Representatives from across the UK solar sector today met with the Parliamentary Renewable and Sustainable Energy Group (PRASEG) for a seminar on the implications of the first Comprehensive Feed-in Tariff Review. Among the speakers involved were Head of the Feed-in Tariff Review Rachel Solomon-Williams, Founder and Executive Chairman of Solarcentury Jeremy Leggett and Gordon Edge, Director of Policy, Renewable UK.
Congregating at the House of Commons this morning, delegates heard what’s expected as we lead up to what could be the most pivotal moment in UK solar history.
Rachel Solomon-Williams confirmed today that the Comprehensive Review is underway in the Department of Energy and Climate Change (DECC), although she was unable to confirm details of when it would be revealed, or what the rates will look like. It was however established that DECC has to operate within the Treasury-imposed, fixed envelope. It was made clear that if this budget overruns, the funding will need to come from DECC, for which, unfortunately, there is no budget.
It was also reiterated that there are no planned changes before April 1, 2012 “unless earlier action is deemed necessary,” which is a phrase many will remember from the recent fast-track review, which ended in tariff rates as low as 8.5p.
Expressing industry’s feelings towards the upcoming review, Jeremy Leggett demonstrated that while many were once excited about the UK solar energy industry, the lead up to the review “feels like Groundhog Day”.
“While we were doing 200MWp, Germany did 7,000MWp. We have to overcome our culture of ‘big energy’ […] we need a ‘glide path’ of FiT degressions, not a ‘cliff’,” he explained.
“There is never progress without confrontation, and we have to take it to Treasury. We have to debunk the lie about the cost of green energy.”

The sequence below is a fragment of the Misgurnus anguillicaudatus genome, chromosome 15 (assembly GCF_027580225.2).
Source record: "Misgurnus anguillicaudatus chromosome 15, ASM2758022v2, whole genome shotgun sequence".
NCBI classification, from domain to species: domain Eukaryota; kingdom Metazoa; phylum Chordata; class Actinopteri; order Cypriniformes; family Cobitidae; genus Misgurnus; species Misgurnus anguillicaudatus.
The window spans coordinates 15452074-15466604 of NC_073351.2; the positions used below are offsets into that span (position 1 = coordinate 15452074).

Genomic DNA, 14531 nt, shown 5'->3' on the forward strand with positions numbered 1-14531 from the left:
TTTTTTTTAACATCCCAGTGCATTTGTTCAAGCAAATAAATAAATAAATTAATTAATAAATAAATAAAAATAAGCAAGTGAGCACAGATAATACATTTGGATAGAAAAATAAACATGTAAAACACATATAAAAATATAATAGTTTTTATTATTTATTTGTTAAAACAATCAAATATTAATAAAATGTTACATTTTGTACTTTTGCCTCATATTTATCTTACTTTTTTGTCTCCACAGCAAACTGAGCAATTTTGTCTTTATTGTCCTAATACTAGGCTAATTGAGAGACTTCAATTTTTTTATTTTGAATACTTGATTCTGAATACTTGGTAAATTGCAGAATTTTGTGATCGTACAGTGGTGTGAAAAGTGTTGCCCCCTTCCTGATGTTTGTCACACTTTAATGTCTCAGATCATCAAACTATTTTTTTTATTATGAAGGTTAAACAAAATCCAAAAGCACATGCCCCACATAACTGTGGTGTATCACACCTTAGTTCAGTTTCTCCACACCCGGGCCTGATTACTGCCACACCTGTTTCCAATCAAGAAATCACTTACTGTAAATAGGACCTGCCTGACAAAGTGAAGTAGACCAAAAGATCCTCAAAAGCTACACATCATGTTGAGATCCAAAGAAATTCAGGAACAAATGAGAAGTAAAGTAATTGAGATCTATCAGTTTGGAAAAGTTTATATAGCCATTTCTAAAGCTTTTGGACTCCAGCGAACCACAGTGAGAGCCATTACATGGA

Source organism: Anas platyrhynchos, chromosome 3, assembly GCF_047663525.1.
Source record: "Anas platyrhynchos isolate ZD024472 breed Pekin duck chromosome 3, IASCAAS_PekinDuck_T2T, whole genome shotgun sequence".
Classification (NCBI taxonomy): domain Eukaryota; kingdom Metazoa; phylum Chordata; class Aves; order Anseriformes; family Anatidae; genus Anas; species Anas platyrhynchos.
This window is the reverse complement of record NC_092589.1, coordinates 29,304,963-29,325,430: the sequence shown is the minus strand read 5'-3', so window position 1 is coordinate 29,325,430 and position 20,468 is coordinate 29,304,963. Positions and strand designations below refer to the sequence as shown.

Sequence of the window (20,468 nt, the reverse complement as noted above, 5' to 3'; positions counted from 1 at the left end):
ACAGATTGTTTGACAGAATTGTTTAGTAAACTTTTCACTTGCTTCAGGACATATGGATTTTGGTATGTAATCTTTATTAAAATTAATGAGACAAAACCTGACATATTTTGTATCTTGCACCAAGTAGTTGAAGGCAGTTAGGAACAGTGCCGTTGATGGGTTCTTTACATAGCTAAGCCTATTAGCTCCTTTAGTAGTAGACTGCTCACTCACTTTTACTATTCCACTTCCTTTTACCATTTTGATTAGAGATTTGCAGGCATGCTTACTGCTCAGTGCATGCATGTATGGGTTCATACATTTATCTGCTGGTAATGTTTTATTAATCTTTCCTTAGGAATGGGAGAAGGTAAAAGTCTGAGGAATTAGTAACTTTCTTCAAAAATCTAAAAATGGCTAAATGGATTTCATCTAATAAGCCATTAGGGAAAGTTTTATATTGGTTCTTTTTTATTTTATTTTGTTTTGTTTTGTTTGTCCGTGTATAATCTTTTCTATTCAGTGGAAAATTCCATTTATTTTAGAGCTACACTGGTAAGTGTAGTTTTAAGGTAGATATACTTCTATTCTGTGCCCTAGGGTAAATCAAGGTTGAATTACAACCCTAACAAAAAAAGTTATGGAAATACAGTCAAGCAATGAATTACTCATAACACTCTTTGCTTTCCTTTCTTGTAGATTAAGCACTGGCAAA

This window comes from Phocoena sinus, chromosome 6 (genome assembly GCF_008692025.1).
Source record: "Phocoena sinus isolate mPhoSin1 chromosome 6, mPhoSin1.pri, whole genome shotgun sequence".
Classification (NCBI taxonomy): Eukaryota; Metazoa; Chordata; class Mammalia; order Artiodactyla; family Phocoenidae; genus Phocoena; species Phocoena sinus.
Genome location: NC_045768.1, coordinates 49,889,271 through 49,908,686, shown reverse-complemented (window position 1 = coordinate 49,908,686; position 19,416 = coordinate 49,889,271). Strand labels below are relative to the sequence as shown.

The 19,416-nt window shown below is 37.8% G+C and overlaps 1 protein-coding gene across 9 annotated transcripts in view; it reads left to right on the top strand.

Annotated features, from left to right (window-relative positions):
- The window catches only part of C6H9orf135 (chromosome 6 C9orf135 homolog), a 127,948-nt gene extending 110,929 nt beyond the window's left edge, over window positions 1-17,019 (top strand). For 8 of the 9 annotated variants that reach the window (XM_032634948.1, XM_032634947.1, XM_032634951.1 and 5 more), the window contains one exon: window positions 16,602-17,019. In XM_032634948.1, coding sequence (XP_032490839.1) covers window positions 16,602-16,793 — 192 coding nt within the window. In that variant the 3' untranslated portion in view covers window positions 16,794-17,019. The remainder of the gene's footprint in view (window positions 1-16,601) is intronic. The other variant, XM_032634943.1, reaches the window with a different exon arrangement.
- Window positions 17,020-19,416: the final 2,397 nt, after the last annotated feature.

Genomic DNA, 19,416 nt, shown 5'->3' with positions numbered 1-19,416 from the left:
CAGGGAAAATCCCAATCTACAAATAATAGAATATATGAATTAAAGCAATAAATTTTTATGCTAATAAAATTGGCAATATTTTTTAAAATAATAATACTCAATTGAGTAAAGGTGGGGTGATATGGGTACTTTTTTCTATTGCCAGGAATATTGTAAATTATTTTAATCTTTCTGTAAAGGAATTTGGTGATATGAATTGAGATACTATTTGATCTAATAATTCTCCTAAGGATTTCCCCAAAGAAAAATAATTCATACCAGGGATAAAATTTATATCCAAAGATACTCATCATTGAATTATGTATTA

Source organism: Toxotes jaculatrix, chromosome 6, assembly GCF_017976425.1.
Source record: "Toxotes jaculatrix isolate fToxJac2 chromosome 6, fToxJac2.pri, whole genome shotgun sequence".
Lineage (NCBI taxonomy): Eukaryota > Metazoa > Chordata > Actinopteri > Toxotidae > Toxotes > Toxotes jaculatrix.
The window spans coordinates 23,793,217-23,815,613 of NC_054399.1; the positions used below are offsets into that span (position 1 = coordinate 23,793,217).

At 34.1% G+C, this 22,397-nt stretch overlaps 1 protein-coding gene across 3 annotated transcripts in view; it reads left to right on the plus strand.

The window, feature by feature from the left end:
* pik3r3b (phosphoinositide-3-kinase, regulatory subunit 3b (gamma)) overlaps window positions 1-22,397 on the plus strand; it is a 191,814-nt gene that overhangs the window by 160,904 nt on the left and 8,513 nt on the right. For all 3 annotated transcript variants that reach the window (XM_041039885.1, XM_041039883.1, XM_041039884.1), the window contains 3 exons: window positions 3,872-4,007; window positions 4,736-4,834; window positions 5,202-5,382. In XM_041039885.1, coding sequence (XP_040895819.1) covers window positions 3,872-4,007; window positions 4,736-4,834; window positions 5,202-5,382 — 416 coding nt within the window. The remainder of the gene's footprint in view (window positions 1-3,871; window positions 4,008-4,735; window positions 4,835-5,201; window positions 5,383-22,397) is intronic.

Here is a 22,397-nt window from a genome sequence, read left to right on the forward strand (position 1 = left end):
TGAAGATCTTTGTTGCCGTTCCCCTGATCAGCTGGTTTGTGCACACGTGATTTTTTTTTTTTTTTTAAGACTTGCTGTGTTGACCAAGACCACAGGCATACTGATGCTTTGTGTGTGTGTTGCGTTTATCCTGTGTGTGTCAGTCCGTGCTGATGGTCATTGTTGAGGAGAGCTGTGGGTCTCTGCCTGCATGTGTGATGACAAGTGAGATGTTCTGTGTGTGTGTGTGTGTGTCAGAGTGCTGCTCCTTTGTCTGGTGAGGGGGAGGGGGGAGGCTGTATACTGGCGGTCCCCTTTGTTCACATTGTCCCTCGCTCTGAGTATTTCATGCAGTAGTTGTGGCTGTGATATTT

Speakers also referred to new data published on DECC’s website, including MCS figures not yet on the central FiT database. According to the latest numbers, approximately 40% more installations have been completed than have been published by energy regulator Ofgem.
At the end of September 2011, 316.4 MW of installed capacity was confirmed on the feed-in tariff scheme, covering 80,886 installations. Solar photovoltaics represented 83 percent (264MW) of the total installed capacity, and 97 percent (78,540) of all installations.
A total of 202.6MW of capacity (72,896 installations) was sub-4kW retrofitted solar photovoltaics while domestic schemes represented 73 percent (232.3MW) of total installed capacity and 98 percent (78,923) of installations. Just 14.9MW of capacity was installed prior to 15 July 2009, covering 3,824 installations, had transferred from the Renewables Obligation.
The new figures also show that during September 2011, 84.7MW of installed capacity, across 16,020 installations, joined the scheme, representing the highest figures in one month (in terms of both capacity and installations), and 48MW more than in August 2011.
This represented an increase of 37 percent in total cumulative installed capacity and 25 percent in installation numbers.
In terms of technology, the largest increase during September was in solar PV, with 80.5MW of installed capacity (15,450 installations) added to the FiT scheme, again the highest in one month. The largest contributor in terms of tariff codes was sub- 4kW retrofitted solar, with 44.8MW of installed capacity (15,245 installations) confirmed on the FiT scheme in September 2011.
More than 48MW of domestic installed capacity (15,742 installations) joined the FiT scheme in September, an increase of 26 percent in installed capacity and 25 percent in installation numbers.
These increased figures confirm fears outlined in the recent blog post by David Owen, Founder and CEO of Solar Media, which points to the fact that solar PV is likely to once again become the victim of its own success. The “unless earlier action is deemed necessary” quote used by Solomon-Williams most certainly refers to the amount of PV installed in recent months, pointing towards a significant cut in feed-in tariffs which could take place as another fast-track review.
In the wake of recent events, industry is beginning to feel concerned about the upcoming review, with rumours circulating about just how deep the cuts will be. At present, nothing has been revealed by DECC.
Minister of State for Energy and Climate Change, Greg Barker will be speaking at the upcoming Solar Power UK conference.